It’s tax refund season! Every year April brings a frenzy to button up all our tax documents and file our taxes before the mid month deadline. Whether you opt for online software, use an accountant, or qualify for the Volunteer Income Tax Assistance (VITA) program, completing all the tax forms and submitting your financials to the IRS always takes quite a bit of work.

The work comes with a bright side if you qualify for a tax return. In some cases, the refund adds up to quite a sum. According to Smart Asset, the average Californian tax refund is $2,810.

For many families in California, particularly in the Orange County area, $2,810 is a substantial amount of money. That is the equivalent of saving just over $200 a month for the entire year. For some families, saving that amount each month can be incredibly difficult. Many of the families we work with have budgets that are tight as it is. Oftentimes, unforeseen expenses pop up throughout the year that deplete monies earmarked for bigger goals.

Which is why the possibilities of applying a tax refund to a bigger and life-changing goal is so exciting. If you’re joining the nearly 80% of American who receive a tax refund each spring, we would like to invite you to explore how it can help you achieve your homeownership dreams.


Applying a Refund to a Down Payment

There are specific rules around the types of funds that you are allowed to use toward your down payment. The bank wants to ensure that you are able to save funds on your own. This reassures them that you will be able to pay your mortgage each month. Depending on your loan requirements, you will need to meet different minimum amounts that you bring to the transaction.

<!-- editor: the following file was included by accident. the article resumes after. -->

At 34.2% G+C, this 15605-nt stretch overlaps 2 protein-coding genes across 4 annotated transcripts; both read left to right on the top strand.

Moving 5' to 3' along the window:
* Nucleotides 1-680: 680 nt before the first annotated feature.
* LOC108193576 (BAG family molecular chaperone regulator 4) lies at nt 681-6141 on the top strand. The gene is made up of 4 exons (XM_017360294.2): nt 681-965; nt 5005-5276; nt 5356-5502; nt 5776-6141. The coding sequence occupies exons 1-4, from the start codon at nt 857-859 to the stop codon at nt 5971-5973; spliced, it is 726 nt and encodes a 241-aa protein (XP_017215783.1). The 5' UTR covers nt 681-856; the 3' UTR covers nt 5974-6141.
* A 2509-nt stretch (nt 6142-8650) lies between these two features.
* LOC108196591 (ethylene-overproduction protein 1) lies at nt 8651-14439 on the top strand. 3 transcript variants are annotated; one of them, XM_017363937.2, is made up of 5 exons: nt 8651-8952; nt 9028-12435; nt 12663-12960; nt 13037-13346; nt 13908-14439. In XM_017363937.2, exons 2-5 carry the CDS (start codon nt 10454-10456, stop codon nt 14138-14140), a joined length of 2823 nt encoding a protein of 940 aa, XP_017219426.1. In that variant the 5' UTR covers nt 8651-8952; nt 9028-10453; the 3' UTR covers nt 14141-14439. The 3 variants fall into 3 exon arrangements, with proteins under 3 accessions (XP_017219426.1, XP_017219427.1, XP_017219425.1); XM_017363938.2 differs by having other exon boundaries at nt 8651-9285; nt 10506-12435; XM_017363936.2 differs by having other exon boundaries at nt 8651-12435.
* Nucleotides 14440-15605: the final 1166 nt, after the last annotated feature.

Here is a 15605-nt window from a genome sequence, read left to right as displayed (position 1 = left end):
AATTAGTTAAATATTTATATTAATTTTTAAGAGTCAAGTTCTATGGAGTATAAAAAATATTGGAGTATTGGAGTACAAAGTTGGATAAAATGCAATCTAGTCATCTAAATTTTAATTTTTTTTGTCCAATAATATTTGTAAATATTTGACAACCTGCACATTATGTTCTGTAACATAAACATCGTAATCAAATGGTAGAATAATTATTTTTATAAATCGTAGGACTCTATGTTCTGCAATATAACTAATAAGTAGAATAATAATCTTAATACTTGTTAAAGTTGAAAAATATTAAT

The good news is that your tax refund is considered money you saved! Technically a refund is money that you overpaid the government during the course of the year. This means that there are no requirements dictating how long your refund needs to be in your account before you use the money.


Using a Refund in Combination with Down Payment Assistance Programs

First-time buyer assistance programs typically require a down payment ranging from 3%-5% of the house value. In Orange County, we live in one of the areas of the country with higher costs of living. A modest two-bedroom family home here can average $350,000. That means a down payment of $10,500–$17,500. While $2,810 is a great start to savings those funds, the entire amount can be a little daunting.

That is where our down payment assistance programs come in.

We offer specific programs designed to get first-time homebuyers into homes by matching funds going toward the down payment or closing costs. If you previously owned a home, but lost it in a short sale or foreclosure, you are reclassified as a first-time homebuyer. This means that you can qualify for down payment assistance programs as well.

Both the Workforce Initiative Subsidy for Homeownership (WISH) and the Individual Development and Empowerment Account (IDEA) programs allow you to apply your tax refund toward a matching down payment grant. Each program matches up to $15,000 in their 3-to-1 down payment grant. To receive the full $15,000 in assistance means that you only need to raise $5,000. While a $2,810 tax refund seems daunting to cover the full 3%-5% down payment, it brings you extremely close to $5,000.

If you need a few months to save the remaining amount, the IDEA program works with individuals and families for up to ten months to save their down payment. If you choose to move forward with your current tax refund, the program would match that amount 3-to-1. With our current refund example, that would be adding $8,430 to your down payment. A $300,000–$350,000 home is within reach!


Being Intentional With Your Refund

According to a Georgetown Institute for Consumer Research 2015 finding, 30% of consumers plan to spend their tax refund by either buying a treat or purchasing something needed. They also noted that individuals who saw a refund as an end-of-year bonus were more likely to spend their refund at a store they typically didn’t shop at.